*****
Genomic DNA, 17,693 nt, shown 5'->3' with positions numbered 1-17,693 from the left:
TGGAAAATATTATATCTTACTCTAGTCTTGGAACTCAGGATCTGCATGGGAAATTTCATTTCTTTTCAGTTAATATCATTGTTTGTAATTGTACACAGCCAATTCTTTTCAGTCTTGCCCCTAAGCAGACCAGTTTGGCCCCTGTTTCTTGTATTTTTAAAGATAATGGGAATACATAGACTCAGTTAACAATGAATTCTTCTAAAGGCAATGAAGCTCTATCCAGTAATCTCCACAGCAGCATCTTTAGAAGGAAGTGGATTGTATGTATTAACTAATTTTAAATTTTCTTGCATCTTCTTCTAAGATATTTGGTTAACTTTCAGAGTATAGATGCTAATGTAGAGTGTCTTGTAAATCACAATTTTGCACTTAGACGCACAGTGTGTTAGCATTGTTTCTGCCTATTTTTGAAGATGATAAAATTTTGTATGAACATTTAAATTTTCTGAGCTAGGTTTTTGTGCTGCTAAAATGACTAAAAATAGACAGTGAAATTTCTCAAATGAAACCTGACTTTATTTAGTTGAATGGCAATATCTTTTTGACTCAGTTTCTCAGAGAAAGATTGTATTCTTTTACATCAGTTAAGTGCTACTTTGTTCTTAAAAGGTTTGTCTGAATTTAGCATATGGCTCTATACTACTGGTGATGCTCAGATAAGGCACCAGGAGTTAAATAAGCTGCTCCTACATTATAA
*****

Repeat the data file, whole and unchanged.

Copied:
Genomic DNA, 17,693 nt, shown 5'->3' with positions numbered 1-17,693 from the left:
TGGAAAATATTATATCTTACTCTAGTCTTGGAACTCAGGATCTGCATGGGAAATTTCATTTCTTTTCAGTTAATATCATTGTTTGTAATTGTACACAGCCAATTCTTTTCAGTCTTGCCCCTAAGCAGACCAGTTTGGCCCCTGTTTCTTGTATTTTTAAAGATAATGGGAATACATAGACTCAGTTAACAATGAATTCTTCTAAAGGCAATGAAGCTCTATCCAGTAATCTCCACAGCAGCATCTTTAGAAGGAAGTGGATTGTATGTATTAACTAATTTTAAATTTTCTTGCATCTTCTTCTAAGATATTTGGTTAACTTTCAGAGTATAGATGCTAATGTAGAGTGTCTTGTAAATCACAATTTTGCACTTAGACGCACAGTGTGTTAGCATTGTTTCTGCCTATTTTTGAAGATGATAAAATTTTGTATGAACATTTAAATTTTCTGAGCTAGGTTTTTGTGCTGCTAAAATGACTAAAAATAGACAGTGAAATTTCTCAAATGAAACCTGACTTTATTTAGTTGAATGGCAATATCTTTTTGACTCAGTTTCTCAGAGAAAGATTGTATTCTTTTACATCAGTTAAGTGCTACTTTGTTCTTAAAAGGTTTGTCTGAATTTAGCATATGGCTCTATACTACTGGTGATGCTCAGATAAGGCACCAGGAGTTAAATAAGCTGCTCCTACATTATAA